Susan Elkin: Drama UK needs to sort out its priorities fast
Drama UK is in a pickle. I had a 90-minute meeting with chief executive Ian Kellgren and membership coordinator Jude Tisdall just before Christmas. Neither makes any secret of how difficult life is just now, and there was a lot of rueful talk about “pursuing new ways of doing things”, and being “open to ideas from anyone who wants to discuss them with us”.
The problem, as The Stage reported in December, is that Drama UK has shrunk dramatically. When it was formed in 2012 from a merger of Conference of Drama Schools and National Council for Drama Training, it accredited specific courses in 21 schools, including the most famous and respected, such as RADA, LAMDA and Royal Conservatoire of Scotland.
The crisis – and that’s probably not too strong a word – relates to numbers and losses. Of the original 21 schools, only 13 remain in the club as fully accredited schools. RADA, LAMDA, Bristol Old Vic, the Guildhall School of Music and Drama, Royal Conservatoire of Scotland, Royal Welsh College of Music and Drama, Oxford School of Drama and Cygnet Training Theatre have all left.
Since 2012, there have been various policy changes and developments. There is now, for example, a second tier of “recognised schools”, which is not – however hard Drama UK tries – a term properly understood by potential students, who often confuse ‘recognised’ with ‘accredited’.
A shift from accredited courses to accredited schools moreover, has further muddied the waters and made it harder for the inexperienced to be clear about the difference between, for example, a foundation course and a foundation degree, or a diploma and a degree course.
When I mention the eight departures to Kellgren, he says quickly: “Oh, Scotland and Wales are now back in.” It transpires that Royal Conservatoire of Scotland and Royal Welsh College of Music and Drama have expressed a wish to remain associated with Drama UK. So they are paying a specially negotiated, much lower membership fee and are not accredited. That’s yet another tier of association to confuse the issue further for anyone trying to make sense of how they should access training. And I’d hardly call it being “in” in the sense that the other 13 are.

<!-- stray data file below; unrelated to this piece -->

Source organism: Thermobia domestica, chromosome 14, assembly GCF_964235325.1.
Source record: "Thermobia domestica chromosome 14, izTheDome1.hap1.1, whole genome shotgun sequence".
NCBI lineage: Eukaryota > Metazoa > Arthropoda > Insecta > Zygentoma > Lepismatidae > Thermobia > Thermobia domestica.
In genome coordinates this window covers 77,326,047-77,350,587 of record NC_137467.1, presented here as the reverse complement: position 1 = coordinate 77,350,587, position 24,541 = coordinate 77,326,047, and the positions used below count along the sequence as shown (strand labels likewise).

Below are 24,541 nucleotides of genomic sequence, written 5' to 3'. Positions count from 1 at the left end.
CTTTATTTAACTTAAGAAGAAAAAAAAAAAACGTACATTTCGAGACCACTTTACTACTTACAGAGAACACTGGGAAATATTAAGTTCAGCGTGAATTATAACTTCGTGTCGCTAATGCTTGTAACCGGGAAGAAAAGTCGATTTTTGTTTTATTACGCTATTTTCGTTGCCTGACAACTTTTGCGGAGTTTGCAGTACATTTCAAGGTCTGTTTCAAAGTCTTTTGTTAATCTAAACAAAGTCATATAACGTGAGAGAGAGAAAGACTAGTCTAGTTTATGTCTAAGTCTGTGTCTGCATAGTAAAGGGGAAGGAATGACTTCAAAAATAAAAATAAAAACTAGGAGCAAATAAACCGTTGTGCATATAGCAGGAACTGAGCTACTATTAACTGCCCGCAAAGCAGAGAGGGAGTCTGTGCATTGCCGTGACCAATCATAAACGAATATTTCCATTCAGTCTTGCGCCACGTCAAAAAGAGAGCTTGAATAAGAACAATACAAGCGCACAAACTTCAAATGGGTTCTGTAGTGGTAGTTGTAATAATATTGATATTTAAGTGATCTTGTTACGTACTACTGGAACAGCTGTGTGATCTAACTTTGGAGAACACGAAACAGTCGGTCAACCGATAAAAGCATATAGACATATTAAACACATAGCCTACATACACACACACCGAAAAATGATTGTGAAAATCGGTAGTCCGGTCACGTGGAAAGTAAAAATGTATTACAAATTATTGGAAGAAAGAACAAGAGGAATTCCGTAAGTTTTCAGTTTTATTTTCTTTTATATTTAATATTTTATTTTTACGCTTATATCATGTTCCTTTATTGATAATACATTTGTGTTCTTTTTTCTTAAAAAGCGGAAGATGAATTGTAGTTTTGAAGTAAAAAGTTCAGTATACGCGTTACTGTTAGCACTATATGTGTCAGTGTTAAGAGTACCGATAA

Money, of course, is a key part of the problem. Fully accredited members are charged a £6,000 joining fee and £6,500 a year thereafter. Small schools cannot afford this for what many of them have told me they see as a mere “marketing tool”. And every time a school quits, Drama UK’s income drops and with it the scope of what it can achieve.
Kellgren makes no secret of the fact this is partly why he and his colleagues have actively pursued the establishment of the Drama UK “brand” in China. “It’s a fine thing to do for many reasons,” says Kellgren. “But yes, it’s also a useful income generator.” No doubt the same is true of all those ‘recognised’ schools within the UK, some of which are light years away from offering real vocational training and industry-ready graduates.
One activity Kellgren and Tisdall set great store by is research. Drama UK would like to be in a position to commission more of this because it underpins the organisation’s advocacy work. Drama UK’s website summarises this as the lobbying of “key influencers so that they understand the importance of high-quality drama training to the UK both culturally and economically.” But it costs money, a commodity Drama UK has ever less of.
When RADA, LAMDA and Bristol Old Vic “suspended” their membership (that’s not the same as leaving, apparently) in September, Kellgren asked the remaining schools for their views on the future. He found a high level of commitment among the 13 to the continuance of Drama UK and to working together as a group for the benefit of students and training. That’s fine, but what about the smaller ones for which that £6,500 is a potential stumbling block?
“Yes, differential, size-related fees is one of the many things we’re prepared to look at,” says Kellgren, adding that in fact there isn’t any proposal that he and those who work with him aren’t prepared to discuss and consider. He throws the ball back at me and asks me what I’d do in his position. So I make a few suggestions, such as a complete revamp of the fees structure, much clearer information and a lot of unravelling. He tells me I’ve earned my lunch and I leave him and Tisdall to mull things over.
Of course, I wish Drama UK well but I can see 2016 being a tough make-or-break year in which it has to decide what its real purpose is and then to make its raison d’etre very clear to everyone in the industry. I also suspect there may be more departures – sorry, suspensions – this year. The smaller an organisation becomes, the less incentive there is for staying in it.
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